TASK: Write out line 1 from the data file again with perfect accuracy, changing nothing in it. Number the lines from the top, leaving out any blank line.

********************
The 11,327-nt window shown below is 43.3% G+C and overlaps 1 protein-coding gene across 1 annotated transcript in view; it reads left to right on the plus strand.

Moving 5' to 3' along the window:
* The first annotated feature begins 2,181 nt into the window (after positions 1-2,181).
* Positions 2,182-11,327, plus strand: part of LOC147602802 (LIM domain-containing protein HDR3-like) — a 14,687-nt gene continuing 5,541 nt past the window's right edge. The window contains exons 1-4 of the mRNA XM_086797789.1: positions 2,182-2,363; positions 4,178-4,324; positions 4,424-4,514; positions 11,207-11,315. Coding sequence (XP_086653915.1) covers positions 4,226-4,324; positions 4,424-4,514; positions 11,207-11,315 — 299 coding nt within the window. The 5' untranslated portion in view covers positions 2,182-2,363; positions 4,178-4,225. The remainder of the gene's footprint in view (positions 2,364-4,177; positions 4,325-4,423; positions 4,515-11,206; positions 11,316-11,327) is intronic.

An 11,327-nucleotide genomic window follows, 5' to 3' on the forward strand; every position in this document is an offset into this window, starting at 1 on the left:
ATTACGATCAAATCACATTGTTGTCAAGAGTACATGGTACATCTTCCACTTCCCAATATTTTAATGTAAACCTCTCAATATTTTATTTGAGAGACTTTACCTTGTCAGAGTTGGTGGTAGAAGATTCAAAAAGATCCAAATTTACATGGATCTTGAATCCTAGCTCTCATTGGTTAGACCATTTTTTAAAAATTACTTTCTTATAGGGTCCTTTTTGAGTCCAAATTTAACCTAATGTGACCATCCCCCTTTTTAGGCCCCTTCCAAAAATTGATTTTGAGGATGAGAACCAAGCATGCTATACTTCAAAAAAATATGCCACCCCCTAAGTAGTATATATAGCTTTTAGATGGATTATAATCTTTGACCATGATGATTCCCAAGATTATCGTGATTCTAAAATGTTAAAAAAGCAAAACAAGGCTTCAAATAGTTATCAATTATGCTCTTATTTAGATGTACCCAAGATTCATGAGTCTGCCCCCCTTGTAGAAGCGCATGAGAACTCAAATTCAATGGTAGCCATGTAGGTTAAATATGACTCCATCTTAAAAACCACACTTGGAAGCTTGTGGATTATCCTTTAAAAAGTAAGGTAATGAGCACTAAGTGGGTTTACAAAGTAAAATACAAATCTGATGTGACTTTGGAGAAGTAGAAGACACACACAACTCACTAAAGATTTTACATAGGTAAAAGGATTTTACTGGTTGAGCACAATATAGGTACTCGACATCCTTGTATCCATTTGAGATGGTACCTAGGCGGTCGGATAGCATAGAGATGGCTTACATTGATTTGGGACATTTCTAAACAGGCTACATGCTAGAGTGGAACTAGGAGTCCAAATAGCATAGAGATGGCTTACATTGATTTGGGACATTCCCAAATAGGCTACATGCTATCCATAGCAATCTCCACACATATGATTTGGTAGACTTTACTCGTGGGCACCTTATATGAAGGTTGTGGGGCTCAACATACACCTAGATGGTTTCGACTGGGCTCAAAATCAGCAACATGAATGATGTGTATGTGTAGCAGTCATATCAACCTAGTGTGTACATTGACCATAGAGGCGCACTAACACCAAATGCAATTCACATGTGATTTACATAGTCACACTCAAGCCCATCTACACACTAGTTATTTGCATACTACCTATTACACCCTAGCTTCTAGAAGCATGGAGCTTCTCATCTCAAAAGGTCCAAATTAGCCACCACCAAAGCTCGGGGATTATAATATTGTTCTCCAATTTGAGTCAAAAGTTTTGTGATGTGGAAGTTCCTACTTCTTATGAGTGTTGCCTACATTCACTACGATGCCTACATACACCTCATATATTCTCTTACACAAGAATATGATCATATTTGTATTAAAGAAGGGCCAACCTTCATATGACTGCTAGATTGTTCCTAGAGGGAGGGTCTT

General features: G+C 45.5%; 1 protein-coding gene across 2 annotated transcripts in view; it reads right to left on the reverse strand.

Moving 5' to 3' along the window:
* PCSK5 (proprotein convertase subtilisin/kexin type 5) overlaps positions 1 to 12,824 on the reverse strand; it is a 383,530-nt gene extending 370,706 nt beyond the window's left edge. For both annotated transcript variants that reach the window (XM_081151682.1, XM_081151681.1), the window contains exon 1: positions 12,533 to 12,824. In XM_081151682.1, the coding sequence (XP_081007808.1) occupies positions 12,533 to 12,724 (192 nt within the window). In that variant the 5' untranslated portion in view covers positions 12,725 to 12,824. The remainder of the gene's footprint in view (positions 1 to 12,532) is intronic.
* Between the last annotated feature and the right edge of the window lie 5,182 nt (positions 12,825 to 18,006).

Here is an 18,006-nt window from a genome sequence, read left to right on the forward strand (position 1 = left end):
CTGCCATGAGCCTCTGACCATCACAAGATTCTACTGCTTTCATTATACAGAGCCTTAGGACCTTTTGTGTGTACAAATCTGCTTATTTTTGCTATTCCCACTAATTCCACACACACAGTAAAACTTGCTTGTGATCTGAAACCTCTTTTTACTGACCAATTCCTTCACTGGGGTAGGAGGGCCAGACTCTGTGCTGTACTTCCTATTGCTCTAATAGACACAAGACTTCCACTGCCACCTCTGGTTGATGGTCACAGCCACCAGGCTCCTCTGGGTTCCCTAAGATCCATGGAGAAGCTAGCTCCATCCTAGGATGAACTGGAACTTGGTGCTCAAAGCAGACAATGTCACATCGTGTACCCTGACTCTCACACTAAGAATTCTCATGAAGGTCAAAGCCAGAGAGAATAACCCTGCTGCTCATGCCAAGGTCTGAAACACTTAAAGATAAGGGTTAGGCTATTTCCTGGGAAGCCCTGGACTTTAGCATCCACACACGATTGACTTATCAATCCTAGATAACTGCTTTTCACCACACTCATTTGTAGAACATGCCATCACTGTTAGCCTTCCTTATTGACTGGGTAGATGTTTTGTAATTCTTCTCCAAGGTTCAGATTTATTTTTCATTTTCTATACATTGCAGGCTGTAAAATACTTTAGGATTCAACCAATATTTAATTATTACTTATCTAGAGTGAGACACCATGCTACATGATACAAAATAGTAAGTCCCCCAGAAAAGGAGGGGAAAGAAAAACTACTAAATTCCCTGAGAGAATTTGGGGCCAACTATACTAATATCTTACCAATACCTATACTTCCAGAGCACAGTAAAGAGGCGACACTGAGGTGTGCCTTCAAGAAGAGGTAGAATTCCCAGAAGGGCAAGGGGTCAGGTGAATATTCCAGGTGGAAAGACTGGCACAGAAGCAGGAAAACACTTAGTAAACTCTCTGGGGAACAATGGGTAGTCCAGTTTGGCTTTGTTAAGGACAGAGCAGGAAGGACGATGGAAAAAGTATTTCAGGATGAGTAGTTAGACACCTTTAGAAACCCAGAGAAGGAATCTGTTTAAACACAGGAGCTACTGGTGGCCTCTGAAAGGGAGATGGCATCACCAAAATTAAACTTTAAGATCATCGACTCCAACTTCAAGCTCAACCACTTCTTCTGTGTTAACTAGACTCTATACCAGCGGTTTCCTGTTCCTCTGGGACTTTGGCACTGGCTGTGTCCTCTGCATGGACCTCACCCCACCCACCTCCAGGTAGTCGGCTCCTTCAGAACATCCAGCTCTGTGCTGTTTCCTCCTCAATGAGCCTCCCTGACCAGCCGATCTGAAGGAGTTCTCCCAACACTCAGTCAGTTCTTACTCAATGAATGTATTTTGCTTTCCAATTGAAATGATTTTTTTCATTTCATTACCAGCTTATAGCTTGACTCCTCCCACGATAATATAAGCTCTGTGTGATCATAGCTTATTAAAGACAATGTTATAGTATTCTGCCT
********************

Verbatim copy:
The 11,327-nt window shown below is 43.3% G+C and overlaps 1 protein-coding gene across 1 annotated transcript in view; it reads left to right on the plus strand.